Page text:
- Net income boosted by lending income and lower provisions
- Lender books 200 million-euro gain from sale of Visa Europe
ING Groep NV rose the most in six months after the Dutch lender said second-quarter profit more than tripled, benefiting from a boost in lending income and lower provisions for loan losses.
Net income rose to 1.3 billion euros ($1.46 billion) from 358 million euros a year earlier, the Amsterdam-based bank said in a statement on Wednesday. The lender booked about 200 million euros from the sale of its stake in Visa Europe Ltd. and proposed an interim dividend of 24 euro cents a share, same as last year.
ING beat analyst consensus figures by 40 percent, according to UBS Group AG analyst Anton Kryachok. UBS had ING’s estimated profit pegged at 997 million euros.
Under Chief Executive Officer Ralph Hamers, ING has gone from being a global financial conglomerate to a lender oriented to European consumers and companies. Hamers, who took over in 2013, is investing in financial technology to reduce personnel and branch costs and attract customers. ING said it had gained 650,000 customers this year by the end of June and that about half of them chose ING as their main bank.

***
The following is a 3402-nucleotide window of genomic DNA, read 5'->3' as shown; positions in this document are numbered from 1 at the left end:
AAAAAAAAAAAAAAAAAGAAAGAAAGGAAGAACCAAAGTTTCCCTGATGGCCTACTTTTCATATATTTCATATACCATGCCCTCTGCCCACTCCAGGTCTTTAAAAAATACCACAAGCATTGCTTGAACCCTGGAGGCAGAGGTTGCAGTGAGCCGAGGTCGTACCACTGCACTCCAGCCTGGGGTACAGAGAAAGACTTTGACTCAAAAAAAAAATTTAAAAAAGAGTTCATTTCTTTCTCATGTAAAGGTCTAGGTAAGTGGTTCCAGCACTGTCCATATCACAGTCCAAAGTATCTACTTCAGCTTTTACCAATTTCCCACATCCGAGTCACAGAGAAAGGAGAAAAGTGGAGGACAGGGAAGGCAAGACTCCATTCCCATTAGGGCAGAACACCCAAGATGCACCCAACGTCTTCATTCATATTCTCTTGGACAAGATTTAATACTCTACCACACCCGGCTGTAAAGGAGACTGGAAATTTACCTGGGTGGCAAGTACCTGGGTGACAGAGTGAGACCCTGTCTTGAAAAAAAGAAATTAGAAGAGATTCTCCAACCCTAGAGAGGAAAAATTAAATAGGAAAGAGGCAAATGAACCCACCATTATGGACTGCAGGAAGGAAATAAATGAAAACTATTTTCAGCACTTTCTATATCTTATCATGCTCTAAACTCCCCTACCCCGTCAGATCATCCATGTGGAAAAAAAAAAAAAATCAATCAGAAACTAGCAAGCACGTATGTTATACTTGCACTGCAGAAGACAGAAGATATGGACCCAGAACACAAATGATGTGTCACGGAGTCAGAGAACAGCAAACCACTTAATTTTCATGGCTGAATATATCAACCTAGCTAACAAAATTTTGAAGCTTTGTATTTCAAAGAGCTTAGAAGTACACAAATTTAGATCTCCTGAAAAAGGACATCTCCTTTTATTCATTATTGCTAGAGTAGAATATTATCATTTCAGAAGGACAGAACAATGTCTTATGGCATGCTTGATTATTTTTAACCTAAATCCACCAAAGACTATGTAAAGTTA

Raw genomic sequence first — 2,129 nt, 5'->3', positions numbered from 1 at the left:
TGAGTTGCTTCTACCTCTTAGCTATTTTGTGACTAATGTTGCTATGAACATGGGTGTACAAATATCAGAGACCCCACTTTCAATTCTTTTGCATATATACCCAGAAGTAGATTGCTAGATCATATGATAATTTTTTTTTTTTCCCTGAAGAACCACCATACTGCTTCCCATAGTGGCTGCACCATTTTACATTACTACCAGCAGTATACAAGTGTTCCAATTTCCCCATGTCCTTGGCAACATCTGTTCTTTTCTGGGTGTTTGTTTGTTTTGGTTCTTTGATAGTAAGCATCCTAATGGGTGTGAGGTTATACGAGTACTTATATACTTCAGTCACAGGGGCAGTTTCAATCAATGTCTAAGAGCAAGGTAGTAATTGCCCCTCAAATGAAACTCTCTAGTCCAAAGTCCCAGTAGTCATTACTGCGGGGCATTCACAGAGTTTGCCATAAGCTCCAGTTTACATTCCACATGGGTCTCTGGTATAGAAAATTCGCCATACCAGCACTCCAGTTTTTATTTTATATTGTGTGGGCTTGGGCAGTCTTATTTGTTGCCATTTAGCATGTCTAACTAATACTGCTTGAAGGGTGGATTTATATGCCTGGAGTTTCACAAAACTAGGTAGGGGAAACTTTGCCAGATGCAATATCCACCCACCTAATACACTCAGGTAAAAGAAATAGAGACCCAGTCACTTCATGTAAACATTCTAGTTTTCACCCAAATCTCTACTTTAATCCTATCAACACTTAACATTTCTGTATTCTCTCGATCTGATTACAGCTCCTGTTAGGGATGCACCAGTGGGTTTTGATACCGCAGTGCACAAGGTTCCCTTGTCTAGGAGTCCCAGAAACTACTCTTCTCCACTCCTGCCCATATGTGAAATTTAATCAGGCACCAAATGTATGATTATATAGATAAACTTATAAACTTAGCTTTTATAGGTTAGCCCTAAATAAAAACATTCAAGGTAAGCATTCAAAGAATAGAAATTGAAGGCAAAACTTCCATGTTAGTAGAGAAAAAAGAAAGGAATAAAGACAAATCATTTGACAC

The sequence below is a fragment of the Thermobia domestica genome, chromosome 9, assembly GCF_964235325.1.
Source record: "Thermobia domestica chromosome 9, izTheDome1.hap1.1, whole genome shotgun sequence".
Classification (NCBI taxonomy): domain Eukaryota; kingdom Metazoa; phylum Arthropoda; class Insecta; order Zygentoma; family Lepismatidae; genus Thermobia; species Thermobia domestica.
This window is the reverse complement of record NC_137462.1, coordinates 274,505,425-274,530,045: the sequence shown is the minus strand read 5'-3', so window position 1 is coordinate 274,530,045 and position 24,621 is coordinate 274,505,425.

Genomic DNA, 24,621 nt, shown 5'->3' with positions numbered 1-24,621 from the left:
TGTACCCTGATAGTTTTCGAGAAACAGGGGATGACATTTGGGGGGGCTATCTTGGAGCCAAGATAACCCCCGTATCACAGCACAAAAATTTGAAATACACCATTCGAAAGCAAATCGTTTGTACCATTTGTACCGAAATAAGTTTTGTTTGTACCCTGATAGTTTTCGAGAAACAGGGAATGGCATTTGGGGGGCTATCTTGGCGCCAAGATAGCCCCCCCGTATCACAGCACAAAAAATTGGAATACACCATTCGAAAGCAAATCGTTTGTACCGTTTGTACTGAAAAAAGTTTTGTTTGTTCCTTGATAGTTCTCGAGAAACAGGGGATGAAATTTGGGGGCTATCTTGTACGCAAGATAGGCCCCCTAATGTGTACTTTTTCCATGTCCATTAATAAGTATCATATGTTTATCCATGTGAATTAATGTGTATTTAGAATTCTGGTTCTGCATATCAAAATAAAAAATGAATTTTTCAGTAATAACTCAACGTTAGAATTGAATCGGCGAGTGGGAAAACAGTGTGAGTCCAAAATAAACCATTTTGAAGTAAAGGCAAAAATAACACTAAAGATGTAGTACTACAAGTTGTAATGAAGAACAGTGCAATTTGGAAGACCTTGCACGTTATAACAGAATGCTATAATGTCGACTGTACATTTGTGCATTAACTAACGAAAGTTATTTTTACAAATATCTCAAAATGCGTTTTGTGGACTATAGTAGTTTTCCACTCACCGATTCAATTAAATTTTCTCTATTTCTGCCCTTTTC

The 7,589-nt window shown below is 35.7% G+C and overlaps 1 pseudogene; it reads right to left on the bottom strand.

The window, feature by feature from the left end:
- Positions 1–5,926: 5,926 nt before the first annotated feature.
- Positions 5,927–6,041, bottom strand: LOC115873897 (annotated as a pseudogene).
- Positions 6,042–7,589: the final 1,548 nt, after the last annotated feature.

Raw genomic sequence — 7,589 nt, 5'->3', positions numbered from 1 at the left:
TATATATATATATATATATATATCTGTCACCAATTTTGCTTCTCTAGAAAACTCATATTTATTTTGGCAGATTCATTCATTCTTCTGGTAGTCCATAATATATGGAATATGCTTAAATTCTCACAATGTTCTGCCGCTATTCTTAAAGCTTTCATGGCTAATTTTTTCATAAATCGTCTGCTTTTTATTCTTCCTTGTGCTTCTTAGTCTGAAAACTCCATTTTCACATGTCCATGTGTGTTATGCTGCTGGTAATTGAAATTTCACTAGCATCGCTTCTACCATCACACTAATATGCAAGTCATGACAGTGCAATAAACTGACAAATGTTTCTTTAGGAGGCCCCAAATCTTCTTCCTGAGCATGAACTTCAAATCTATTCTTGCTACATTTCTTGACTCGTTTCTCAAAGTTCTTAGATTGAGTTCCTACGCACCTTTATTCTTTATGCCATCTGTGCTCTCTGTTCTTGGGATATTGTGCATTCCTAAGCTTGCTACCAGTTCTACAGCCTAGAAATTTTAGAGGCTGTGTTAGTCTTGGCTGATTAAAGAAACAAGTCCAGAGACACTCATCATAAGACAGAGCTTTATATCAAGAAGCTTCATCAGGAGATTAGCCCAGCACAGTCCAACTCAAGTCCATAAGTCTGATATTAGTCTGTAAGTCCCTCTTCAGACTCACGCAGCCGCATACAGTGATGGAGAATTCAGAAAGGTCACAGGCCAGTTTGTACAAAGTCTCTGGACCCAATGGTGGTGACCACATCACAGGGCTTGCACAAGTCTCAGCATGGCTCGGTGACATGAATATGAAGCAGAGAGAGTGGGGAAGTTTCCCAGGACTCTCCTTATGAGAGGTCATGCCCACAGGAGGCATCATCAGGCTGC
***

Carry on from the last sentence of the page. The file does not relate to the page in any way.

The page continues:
ING was up 8.3 percent at 10.19 euros as of 10:25 a.m., paring this year’s losses to 18 percent. The lender is the biggest gainer in the Stoxx Europe 600 Banks price index.
“The results are so much stronger than expected,” Matthias de Wit, an analyst at KBC Securities in Brussels, said in a phone interview. “ING has really managed to control their costs well and is also benefiting from a strong performance in their financial markets unit.”
Provisions for bad loans fell to 307 million euros from 353 million euros a year earlier, an improvement attributed to economic growth in the Netherlands. The financial markets division, which provides products in risk management and structured finance, saw income rise to 379 million euros from 351 million euros.
The loan book expanded by almost 15 billion euros in the second quarter. Net interest income, the revenue generated from the difference between what banks charge for loans and pay for funding, rose to 3.2 billion euros from 3 billion euros a year earlier, despite record-low interest rates.
“We’re growing our customer franchise -- that allows us to grow deposits in a difficult rate environment,” ING’s Chief Financial Officer Patrick Flynn said in an interview with Manus Cranny on Bloomberg Television. “We’re improving the asset mix, reduced number of liquid assets, putting more money to work.”
The lender sold its remaining stake in NN Group NV in April at a loss of 64 million euros as it completed its exit from the insurance business, a European condition for allowing the Dutch government to help the bank during the financial crisis. Underlying net profit, which excludes asset disposals, rose 27 percent to 1.4 billion euros.